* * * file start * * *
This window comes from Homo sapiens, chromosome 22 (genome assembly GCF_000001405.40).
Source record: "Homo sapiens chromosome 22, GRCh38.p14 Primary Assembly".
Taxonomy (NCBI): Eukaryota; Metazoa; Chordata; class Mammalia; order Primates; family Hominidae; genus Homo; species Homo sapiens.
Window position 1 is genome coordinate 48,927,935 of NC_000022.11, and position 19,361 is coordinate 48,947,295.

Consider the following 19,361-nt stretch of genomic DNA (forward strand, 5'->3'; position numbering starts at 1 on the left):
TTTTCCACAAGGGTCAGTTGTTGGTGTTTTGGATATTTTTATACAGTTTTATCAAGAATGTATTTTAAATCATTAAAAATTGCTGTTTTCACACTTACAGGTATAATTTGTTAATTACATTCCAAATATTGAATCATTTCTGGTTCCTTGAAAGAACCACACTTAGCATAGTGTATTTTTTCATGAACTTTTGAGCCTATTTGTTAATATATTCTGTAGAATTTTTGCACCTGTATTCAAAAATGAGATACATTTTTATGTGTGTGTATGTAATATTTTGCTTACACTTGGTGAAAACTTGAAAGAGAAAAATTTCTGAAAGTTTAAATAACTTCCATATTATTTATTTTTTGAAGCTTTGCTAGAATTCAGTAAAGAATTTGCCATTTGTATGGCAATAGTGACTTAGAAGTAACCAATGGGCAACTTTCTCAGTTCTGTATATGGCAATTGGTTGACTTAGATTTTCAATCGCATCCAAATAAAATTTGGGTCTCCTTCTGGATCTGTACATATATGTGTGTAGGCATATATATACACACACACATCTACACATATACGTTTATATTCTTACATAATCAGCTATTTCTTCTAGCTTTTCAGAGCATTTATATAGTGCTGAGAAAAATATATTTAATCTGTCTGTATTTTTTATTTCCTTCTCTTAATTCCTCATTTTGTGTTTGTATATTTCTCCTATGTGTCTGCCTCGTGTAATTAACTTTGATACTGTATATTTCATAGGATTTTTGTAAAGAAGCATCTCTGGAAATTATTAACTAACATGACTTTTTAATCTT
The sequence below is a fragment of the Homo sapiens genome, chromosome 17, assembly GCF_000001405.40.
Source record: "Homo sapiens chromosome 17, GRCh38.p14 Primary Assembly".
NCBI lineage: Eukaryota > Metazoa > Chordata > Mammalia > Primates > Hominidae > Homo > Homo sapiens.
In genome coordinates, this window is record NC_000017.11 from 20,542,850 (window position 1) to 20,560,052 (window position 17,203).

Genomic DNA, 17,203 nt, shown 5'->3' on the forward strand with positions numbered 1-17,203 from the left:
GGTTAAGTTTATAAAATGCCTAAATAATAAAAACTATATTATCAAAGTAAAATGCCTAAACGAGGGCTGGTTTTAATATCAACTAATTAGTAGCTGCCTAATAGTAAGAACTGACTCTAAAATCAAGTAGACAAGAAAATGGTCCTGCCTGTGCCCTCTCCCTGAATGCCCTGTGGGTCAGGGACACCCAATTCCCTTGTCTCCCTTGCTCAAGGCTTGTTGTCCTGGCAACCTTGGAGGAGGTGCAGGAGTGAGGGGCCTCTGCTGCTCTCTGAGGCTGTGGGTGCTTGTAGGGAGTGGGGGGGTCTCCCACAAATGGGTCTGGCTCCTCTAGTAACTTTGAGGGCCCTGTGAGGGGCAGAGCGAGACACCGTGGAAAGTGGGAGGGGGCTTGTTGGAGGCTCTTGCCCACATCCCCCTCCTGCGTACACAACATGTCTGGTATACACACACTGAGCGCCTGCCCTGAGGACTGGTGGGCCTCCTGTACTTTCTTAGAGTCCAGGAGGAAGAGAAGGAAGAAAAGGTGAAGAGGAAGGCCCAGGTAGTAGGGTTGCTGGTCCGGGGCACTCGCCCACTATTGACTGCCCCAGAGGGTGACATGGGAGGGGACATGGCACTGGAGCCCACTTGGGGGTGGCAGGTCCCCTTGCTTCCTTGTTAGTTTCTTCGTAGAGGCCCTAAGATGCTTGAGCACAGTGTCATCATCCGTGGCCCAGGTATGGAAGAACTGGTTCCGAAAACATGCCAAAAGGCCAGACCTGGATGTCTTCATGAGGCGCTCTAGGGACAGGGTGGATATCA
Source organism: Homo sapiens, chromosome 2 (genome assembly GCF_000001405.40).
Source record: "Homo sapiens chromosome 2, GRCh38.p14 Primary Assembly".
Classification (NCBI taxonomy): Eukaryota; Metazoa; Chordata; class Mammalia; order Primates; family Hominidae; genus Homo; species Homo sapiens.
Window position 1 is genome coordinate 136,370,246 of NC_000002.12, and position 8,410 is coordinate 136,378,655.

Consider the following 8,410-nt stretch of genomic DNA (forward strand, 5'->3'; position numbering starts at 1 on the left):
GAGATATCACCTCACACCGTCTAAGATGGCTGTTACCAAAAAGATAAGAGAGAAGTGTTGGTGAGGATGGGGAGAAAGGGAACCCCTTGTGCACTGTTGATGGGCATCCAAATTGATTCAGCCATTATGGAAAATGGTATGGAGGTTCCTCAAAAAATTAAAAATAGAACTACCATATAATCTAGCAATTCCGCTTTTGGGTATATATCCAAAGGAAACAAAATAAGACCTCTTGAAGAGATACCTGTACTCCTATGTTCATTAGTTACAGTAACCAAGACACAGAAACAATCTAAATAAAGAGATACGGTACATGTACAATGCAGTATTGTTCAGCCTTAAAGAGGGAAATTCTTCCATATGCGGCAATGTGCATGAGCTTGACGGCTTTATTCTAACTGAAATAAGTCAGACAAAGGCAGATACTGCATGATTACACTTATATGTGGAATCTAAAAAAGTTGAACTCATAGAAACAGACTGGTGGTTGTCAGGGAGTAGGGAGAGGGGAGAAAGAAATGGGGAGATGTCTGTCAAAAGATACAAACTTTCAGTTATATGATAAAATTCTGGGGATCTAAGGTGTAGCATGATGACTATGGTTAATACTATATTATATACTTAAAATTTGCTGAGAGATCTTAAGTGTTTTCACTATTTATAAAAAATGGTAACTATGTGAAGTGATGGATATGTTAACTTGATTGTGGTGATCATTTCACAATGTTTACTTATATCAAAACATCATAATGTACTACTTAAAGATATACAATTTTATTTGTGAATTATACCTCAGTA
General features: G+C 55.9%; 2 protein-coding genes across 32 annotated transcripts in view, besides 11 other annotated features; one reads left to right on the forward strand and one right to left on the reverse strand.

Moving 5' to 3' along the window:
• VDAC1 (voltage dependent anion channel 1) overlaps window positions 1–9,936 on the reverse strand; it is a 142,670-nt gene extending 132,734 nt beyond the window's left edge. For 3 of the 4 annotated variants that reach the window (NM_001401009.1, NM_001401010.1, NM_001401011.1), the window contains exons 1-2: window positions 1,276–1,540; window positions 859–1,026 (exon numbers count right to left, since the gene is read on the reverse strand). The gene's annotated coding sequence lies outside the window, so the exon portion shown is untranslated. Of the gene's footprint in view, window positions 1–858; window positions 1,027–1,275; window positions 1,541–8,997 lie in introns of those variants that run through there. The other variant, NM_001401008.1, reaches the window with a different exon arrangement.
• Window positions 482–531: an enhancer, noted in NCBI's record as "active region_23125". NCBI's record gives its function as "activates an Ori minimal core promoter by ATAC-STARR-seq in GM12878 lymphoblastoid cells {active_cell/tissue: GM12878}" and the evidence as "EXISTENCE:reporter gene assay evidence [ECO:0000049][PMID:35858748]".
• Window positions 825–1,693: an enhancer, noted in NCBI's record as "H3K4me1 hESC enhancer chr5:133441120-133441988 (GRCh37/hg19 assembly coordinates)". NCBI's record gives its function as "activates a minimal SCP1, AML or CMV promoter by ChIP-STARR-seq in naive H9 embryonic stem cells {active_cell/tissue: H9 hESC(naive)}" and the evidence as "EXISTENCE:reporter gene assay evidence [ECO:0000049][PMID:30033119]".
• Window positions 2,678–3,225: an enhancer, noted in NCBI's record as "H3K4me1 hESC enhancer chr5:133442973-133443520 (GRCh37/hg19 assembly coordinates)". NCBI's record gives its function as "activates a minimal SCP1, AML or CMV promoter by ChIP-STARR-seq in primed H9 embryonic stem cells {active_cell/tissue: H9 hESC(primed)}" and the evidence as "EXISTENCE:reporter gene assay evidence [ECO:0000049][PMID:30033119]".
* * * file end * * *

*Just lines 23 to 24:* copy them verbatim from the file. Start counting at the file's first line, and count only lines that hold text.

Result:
• Window positions 825–1,693: an enhancer, noted in NCBI's record as "H3K4me1 hESC enhancer chr5:133441120-133441988 (GRCh37/hg19 assembly coordinates)". NCBI's record gives its function as "activates a minimal SCP1, AML or CMV promoter by ChIP-STARR-seq in naive H9 embryonic stem cells {active_cell/tissue: H9 hESC(naive)}" and the evidence as "EXISTENCE:reporter gene assay evidence [ECO:0000049][PMID:30033119]".
• Window positions 2,678–3,225: an enhancer, noted in NCBI's record as "H3K4me1 hESC enhancer chr5:133442973-133443520 (GRCh37/hg19 assembly coordinates)". NCBI's record gives its function as "activates a minimal SCP1, AML or CMV promoter by ChIP-STARR-seq in primed H9 embryonic stem cells {active_cell/tissue: H9 hESC(primed)}" and the evidence as "EXISTENCE:reporter gene assay evidence [ECO:0000049][PMID:30033119]".